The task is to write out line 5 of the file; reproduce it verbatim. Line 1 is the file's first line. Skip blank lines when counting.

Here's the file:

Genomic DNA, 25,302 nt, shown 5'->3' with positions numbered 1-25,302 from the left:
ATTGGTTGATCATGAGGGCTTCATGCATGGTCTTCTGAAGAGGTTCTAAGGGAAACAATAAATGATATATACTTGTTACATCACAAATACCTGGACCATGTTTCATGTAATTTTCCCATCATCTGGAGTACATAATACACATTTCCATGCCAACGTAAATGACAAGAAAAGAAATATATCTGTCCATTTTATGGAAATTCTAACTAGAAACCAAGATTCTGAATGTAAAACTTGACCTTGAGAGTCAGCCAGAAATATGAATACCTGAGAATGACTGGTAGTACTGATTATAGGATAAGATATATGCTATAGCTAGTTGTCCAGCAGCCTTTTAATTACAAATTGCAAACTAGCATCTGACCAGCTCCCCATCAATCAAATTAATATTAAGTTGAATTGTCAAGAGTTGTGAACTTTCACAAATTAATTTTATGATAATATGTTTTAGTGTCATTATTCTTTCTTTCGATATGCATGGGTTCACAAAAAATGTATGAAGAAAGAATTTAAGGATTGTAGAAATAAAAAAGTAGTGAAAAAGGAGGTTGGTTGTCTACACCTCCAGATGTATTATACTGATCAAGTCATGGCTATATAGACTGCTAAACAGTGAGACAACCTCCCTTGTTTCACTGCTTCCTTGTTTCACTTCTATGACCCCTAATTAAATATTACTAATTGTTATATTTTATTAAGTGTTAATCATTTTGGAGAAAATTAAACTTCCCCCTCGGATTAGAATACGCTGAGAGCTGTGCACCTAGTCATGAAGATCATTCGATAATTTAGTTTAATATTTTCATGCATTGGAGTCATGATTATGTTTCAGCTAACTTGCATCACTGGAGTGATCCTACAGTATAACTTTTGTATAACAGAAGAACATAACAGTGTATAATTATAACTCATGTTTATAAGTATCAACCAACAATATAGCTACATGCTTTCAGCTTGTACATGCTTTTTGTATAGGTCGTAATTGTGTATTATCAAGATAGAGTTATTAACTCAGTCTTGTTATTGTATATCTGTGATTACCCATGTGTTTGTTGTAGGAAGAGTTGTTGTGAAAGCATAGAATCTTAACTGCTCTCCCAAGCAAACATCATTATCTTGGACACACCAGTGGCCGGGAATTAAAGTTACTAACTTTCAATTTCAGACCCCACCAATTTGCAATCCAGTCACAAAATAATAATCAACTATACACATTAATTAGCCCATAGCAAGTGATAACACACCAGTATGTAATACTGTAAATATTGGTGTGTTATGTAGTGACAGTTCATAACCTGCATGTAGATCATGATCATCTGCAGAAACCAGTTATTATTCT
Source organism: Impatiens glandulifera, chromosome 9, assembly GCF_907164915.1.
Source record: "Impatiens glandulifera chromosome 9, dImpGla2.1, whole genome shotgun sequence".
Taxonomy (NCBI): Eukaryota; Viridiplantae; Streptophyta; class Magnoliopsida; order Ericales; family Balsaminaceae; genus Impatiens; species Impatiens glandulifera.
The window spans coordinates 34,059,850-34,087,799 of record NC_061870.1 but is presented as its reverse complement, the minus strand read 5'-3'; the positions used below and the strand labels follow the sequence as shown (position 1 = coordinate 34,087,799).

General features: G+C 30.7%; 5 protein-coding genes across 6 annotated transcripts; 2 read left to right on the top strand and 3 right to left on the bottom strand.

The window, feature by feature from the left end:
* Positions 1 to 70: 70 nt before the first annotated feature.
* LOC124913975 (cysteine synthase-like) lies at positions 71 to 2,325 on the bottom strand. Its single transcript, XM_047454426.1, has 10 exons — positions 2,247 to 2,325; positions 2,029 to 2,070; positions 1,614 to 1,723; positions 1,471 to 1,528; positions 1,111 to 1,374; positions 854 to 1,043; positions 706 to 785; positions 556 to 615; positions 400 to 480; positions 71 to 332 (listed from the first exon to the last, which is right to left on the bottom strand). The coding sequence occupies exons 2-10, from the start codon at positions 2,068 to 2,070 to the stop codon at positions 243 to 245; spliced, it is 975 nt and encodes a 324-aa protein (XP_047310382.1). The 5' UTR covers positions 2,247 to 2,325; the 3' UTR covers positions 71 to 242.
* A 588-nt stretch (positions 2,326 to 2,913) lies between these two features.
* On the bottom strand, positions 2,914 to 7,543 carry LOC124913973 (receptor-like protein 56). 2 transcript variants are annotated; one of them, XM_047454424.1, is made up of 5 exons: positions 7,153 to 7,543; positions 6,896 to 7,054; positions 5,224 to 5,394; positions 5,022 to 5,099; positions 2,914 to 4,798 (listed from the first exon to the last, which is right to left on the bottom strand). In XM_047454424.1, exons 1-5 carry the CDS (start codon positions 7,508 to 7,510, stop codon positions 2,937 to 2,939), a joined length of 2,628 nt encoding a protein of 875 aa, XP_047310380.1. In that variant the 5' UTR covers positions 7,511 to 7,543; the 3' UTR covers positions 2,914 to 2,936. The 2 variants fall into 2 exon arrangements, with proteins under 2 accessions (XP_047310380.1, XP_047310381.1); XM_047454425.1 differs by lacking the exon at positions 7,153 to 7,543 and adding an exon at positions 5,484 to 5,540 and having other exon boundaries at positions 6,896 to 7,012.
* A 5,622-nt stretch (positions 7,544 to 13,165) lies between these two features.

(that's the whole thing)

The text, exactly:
Taxonomy (NCBI): Eukaryota; Viridiplantae; Streptophyta; class Magnoliopsida; order Ericales; family Balsaminaceae; genus Impatiens; species Impatiens glandulifera.